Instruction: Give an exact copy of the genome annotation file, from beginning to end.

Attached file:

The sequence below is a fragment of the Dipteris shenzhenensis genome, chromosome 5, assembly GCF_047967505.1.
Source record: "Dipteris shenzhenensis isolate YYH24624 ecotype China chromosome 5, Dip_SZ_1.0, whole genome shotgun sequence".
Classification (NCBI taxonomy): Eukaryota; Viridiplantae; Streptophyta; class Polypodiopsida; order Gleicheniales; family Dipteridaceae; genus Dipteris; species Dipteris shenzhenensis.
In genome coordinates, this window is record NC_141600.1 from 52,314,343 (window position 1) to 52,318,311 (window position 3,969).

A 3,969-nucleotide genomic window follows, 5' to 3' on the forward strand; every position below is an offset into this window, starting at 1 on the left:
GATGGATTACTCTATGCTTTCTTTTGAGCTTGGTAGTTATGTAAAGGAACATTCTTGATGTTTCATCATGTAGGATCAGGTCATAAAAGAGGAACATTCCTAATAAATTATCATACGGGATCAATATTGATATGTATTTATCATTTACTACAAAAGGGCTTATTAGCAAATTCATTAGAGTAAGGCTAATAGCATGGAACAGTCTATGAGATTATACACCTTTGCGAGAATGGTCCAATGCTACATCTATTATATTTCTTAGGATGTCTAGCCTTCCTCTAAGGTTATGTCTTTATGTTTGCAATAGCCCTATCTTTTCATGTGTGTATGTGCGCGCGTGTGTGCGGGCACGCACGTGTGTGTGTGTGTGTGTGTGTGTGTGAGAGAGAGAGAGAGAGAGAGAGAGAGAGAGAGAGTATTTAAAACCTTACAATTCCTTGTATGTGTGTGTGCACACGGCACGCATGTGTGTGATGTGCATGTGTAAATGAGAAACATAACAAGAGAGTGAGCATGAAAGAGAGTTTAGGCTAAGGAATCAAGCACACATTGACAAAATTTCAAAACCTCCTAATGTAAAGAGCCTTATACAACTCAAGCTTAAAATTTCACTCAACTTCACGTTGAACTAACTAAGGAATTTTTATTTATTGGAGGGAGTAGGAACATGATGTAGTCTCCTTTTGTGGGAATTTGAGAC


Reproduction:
The sequence below is a fragment of the Dipteris shenzhenensis genome, chromosome 5, assembly GCF_047967505.1.
Source record: "Dipteris shenzhenensis isolate YYH24624 ecotype China chromosome 5, Dip_SZ_1.0, whole genome shotgun sequence".
Classification (NCBI taxonomy): Eukaryota; Viridiplantae; Streptophyta; class Polypodiopsida; order Gleicheniales; family Dipteridaceae; genus Dipteris; species Dipteris shenzhenensis.
In genome coordinates, this window is record NC_141600.1 from 52,314,343 (window position 1) to 52,318,311 (window position 3,969).

A 3,969-nucleotide genomic window follows, 5' to 3' on the forward strand; every position below is an offset into this window, starting at 1 on the left:
GATGGATTACTCTATGCTTTCTTTTGAGCTTGGTAGTTATGTAAAGGAACATTCTTGATGTTTCATCATGTAGGATCAGGTCATAAAAGAGGAACATTCCTAATAAATTATCATACGGGATCAATATTGATATGTATTTATCATTTACTACAAAAGGGCTTATTAGCAAATTCATTAGAGTAAGGCTAATAGCATGGAACAGTCTATGAGATTATACACCTTTGCGAGAATGGTCCAATGCTACATCTATTATATTTCTTAGGATGTCTAGCCTTCCTCTAAGGTTATGTCTTTATGTTTGCAATAGCCCTATCTTTTCATGTGTGTATGTGCGCGCGTGTGTGCGGGCACGCACGTGTGTGTGTGTGTGTGTGTGTGTGTGAGAGAGAGAGAGAGAGAGAGAGAGAGAGAGAGAGTATTTAAAACCTTACAATTCCTTGTATGTGTGTGTGCACACGGCACGCATGTGTGTGATGTGCATGTGTAAATGAGAAACATAACAAGAGAGTGAGCATGAAAGAGAGTTTAGGCTAAGGAATCAAGCACACATTGACAAAATTTCAAAACCTCCTAATGTAAAGAGCCTTATACAACTCAAGCTTAAAATTTCACTCAACTTCACGTTGAACTAACTAAGGAATTTTTATTTATTGGAGGGAGTAGGAACATGATGTAGTCTCCTTTTGTGGGAATTTGAGAC